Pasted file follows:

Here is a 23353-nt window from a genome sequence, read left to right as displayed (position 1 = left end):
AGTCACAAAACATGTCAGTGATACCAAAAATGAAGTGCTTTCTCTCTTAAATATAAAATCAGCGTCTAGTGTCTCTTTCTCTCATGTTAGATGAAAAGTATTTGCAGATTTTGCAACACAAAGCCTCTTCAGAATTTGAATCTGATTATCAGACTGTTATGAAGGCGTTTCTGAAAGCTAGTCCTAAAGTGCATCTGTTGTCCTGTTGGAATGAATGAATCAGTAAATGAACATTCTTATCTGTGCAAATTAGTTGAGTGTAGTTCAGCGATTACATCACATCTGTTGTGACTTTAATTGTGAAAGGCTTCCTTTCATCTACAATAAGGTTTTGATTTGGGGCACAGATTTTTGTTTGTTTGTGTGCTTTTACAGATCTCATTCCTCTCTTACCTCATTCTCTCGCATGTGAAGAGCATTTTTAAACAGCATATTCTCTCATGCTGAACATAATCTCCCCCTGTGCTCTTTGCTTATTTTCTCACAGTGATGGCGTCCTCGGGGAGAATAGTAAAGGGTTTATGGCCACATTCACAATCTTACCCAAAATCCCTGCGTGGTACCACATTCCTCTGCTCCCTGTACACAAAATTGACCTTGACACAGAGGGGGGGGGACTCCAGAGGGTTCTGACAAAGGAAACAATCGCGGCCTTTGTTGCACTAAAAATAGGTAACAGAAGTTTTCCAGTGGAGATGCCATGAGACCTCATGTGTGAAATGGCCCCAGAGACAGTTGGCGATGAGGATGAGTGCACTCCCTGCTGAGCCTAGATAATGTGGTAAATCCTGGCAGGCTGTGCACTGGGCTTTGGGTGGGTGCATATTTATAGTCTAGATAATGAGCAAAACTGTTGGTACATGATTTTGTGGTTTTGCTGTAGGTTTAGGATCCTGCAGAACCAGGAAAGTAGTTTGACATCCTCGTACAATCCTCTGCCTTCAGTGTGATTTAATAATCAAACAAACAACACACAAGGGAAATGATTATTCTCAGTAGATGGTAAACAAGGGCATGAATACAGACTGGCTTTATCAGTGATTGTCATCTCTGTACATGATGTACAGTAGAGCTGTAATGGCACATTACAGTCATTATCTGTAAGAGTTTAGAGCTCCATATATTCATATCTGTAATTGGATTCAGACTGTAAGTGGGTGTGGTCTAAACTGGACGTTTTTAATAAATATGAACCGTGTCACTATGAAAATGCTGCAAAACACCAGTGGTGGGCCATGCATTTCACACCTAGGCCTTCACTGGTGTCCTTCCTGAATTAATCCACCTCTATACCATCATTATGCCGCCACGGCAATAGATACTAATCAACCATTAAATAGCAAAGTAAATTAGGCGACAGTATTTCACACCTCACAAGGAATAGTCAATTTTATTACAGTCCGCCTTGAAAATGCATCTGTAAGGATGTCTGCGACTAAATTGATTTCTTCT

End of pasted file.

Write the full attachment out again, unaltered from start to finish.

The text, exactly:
Here is a 23353-nt window from a genome sequence, read left to right as displayed (position 1 = left end):
AGTCACAAAACATGTCAGTGATACCAAAAATGAAGTGCTTTCTCTCTTAAATATAAAATCAGCGTCTAGTGTCTCTTTCTCTCATGTTAGATGAAAAGTATTTGCAGATTTTGCAACACAAAGCCTCTTCAGAATTTGAATCTGATTATCAGACTGTTATGAAGGCGTTTCTGAAAGCTAGTCCTAAAGTGCATCTGTTGTCCTGTTGGAATGAATGAATCAGTAAATGAACATTCTTATCTGTGCAAATTAGTTGAGTGTAGTTCAGCGATTACATCACATCTGTTGTGACTTTAATTGTGAAAGGCTTCCTTTCATCTACAATAAGGTTTTGATTTGGGGCACAGATTTTTGTTTGTTTGTGTGCTTTTACAGATCTCATTCCTCTCTTACCTCATTCTCTCGCATGTGAAGAGCATTTTTAAACAGCATATTCTCTCATGCTGAACATAATCTCCCCCTGTGCTCTTTGCTTATTTTCTCACAGTGATGGCGTCCTCGGGGAGAATAGTAAAGGGTTTATGGCCACATTCACAATCTTACCCAAAATCCCTGCGTGGTACCACATTCCTCTGCTCCCTGTACACAAAATTGACCTTGACACAGAGGGGGGGGGACTCCAGAGGGTTCTGACAAAGGAAACAATCGCGGCCTTTGTTGCACTAAAAATAGGTAACAGAAGTTTTCCAGTGGAGATGCCATGAGACCTCATGTGTGAAATGGCCCCAGAGACAGTTGGCGATGAGGATGAGTGCACTCCCTGCTGAGCCTAGATAATGTGGTAAATCCTGGCAGGCTGTGCACTGGGCTTTGGGTGGGTGCATATTTATAGTCTAGATAATGAGCAAAACTGTTGGTACATGATTTTGTGGTTTTGCTGTAGGTTTAGGATCCTGCAGAACCAGGAAAGTAGTTTGACATCCTCGTACAATCCTCTGCCTTCAGTGTGATTTAATAATCAAACAAACAACACACAAGGGAAATGATTATTCTCAGTAGATGGTAAACAAGGGCATGAATACAGACTGGCTTTATCAGTGATTGTCATCTCTGTACATGATGTACAGTAGAGCTGTAATGGCACATTACAGTCATTATCTGTAAGAGTTTAGAGCTCCATATATTCATATCTGTAATTGGATTCAGACTGTAAGTGGGTGTGGTCTAAACTGGACGTTTTTAATAAATATGAACCGTGTCACTATGAAAATGCTGCAAAACACCAGTGGTGGGCCATGCATTTCACACCTAGGCCTTCACTGGTGTCCTTCCTGAATTAATCCACCTCTATACCATCATTATGCCGCCACGGCAATAGATACTAATCAACCATTAAATAGCAAAGTAAATTAGGCGACAGTATTTCACACCTCACAAGGAATAGTCAATTTTATTACAGTCCGCCTTGAAAATGCATCTGTAAGGATGTCTGCGACTAAATTGATTTCTTCT